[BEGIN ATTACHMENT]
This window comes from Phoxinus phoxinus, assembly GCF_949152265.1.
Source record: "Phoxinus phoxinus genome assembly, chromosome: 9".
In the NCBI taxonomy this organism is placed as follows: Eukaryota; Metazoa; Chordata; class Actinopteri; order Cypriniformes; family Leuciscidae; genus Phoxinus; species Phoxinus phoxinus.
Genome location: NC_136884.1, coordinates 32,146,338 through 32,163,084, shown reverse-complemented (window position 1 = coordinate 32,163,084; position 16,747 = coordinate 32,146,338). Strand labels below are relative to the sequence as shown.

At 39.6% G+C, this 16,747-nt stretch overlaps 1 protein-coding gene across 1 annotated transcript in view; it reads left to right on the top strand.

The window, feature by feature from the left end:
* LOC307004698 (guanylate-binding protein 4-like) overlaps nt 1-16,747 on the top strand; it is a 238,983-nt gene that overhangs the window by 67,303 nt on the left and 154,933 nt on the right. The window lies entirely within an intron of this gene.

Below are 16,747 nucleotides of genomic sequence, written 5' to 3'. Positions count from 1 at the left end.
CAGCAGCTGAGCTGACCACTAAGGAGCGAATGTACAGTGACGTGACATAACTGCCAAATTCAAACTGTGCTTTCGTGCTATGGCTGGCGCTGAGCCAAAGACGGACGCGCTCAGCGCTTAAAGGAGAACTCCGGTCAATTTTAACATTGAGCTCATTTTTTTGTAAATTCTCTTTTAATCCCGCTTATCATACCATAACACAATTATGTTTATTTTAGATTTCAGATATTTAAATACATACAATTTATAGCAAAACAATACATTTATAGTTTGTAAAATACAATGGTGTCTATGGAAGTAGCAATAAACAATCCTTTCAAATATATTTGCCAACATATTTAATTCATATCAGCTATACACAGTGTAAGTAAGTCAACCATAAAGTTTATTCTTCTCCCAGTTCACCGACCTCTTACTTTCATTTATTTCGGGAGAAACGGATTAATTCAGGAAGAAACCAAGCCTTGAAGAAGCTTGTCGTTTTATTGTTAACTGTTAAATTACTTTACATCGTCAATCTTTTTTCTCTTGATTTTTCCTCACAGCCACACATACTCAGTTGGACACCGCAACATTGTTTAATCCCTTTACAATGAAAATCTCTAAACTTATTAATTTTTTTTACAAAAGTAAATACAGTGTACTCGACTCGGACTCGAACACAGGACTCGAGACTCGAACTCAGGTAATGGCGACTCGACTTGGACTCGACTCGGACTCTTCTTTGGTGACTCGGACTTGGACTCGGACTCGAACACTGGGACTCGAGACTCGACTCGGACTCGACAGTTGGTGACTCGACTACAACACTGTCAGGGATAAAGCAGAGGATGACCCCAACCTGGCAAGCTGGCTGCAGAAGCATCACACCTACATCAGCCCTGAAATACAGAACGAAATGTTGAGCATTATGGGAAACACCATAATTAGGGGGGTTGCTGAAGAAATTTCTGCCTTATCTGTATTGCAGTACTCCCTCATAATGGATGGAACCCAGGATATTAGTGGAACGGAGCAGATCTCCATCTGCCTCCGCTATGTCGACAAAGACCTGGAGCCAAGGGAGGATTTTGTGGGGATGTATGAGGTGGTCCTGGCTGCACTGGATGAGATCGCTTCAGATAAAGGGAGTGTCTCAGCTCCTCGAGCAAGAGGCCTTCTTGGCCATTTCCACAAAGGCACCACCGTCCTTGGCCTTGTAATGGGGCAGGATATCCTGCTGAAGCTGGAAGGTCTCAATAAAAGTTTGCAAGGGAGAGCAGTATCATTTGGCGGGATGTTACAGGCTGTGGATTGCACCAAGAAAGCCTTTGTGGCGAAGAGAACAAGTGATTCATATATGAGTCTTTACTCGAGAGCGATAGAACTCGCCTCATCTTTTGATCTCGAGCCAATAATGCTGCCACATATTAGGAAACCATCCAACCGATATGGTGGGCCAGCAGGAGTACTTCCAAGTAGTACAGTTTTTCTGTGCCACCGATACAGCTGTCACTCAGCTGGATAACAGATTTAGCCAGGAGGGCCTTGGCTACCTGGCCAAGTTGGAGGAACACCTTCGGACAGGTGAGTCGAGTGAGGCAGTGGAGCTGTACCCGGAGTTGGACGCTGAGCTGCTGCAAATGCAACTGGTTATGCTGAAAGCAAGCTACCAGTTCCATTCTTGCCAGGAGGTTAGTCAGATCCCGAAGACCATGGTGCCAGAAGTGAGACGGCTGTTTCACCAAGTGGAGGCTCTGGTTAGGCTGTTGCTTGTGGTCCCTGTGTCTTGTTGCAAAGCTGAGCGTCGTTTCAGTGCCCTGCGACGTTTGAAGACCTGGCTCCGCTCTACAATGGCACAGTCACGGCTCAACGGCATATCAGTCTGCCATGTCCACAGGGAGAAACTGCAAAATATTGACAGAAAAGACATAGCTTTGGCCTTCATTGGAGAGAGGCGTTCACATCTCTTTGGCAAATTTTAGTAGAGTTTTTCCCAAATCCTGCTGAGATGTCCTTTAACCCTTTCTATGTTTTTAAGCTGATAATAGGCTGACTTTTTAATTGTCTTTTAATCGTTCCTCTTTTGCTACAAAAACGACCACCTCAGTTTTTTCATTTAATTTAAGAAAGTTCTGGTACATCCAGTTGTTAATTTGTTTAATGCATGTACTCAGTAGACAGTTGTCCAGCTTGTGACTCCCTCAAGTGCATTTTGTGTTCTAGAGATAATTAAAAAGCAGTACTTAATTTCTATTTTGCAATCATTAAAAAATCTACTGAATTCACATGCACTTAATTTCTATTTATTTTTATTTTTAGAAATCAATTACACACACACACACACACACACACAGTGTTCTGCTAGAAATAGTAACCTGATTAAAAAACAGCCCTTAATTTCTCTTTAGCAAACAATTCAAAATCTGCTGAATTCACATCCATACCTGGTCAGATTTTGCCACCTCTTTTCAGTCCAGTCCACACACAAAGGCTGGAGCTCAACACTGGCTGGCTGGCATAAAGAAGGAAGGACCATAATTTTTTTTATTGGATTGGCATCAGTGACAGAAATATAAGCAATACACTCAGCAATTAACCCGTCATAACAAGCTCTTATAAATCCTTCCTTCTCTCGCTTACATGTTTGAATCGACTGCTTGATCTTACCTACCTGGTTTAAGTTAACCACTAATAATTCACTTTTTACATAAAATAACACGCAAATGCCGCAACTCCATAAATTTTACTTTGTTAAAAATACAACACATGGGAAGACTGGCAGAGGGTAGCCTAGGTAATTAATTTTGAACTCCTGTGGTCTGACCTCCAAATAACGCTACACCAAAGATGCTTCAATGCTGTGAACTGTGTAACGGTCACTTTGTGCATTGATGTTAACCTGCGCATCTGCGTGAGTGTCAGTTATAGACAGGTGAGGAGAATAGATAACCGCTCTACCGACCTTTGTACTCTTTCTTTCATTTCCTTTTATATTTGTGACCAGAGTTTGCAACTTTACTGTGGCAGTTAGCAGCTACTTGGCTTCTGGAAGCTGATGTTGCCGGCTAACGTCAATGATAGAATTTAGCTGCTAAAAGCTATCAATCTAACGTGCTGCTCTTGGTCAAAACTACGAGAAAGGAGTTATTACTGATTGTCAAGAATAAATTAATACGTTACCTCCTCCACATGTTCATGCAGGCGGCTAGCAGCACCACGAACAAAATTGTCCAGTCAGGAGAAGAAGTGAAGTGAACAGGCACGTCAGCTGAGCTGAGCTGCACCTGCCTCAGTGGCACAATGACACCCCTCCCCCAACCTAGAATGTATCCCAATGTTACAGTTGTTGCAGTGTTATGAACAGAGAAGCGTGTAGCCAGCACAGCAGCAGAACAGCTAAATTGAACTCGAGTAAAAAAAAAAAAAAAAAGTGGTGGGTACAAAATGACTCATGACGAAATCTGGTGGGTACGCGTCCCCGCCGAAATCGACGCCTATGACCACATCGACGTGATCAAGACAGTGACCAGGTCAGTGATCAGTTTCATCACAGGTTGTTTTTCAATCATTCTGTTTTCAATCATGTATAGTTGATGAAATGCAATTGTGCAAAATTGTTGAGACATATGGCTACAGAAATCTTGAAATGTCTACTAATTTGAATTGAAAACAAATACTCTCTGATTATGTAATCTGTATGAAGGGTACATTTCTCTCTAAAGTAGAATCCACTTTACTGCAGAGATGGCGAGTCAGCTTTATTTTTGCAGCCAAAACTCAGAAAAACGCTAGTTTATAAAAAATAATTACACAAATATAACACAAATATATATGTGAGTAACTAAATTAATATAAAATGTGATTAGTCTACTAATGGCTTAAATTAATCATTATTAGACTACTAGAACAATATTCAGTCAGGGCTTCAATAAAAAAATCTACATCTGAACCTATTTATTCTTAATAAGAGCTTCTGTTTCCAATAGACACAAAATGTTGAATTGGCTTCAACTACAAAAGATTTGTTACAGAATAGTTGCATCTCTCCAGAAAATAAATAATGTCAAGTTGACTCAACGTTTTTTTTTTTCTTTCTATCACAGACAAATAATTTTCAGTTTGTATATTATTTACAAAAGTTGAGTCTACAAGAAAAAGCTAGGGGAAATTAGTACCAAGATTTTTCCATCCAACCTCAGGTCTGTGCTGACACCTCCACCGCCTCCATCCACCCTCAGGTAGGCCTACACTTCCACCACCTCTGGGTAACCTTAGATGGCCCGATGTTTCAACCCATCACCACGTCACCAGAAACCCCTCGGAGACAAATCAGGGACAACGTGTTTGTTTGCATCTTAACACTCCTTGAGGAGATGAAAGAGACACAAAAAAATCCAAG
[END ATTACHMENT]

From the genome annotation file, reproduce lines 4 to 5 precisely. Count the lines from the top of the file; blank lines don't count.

Genome location: NC_136884.1, coordinates 32,146,338 through 32,163,084, shown reverse-complemented (window position 1 = coordinate 32,163,084; position 16,747 = coordinate 32,146,338). Strand labels below are relative to the sequence as shown.

At 39.6% G+C, this 16,747-nt stretch overlaps 1 protein-coding gene across 1 annotated transcript in view; it reads left to right on the top strand.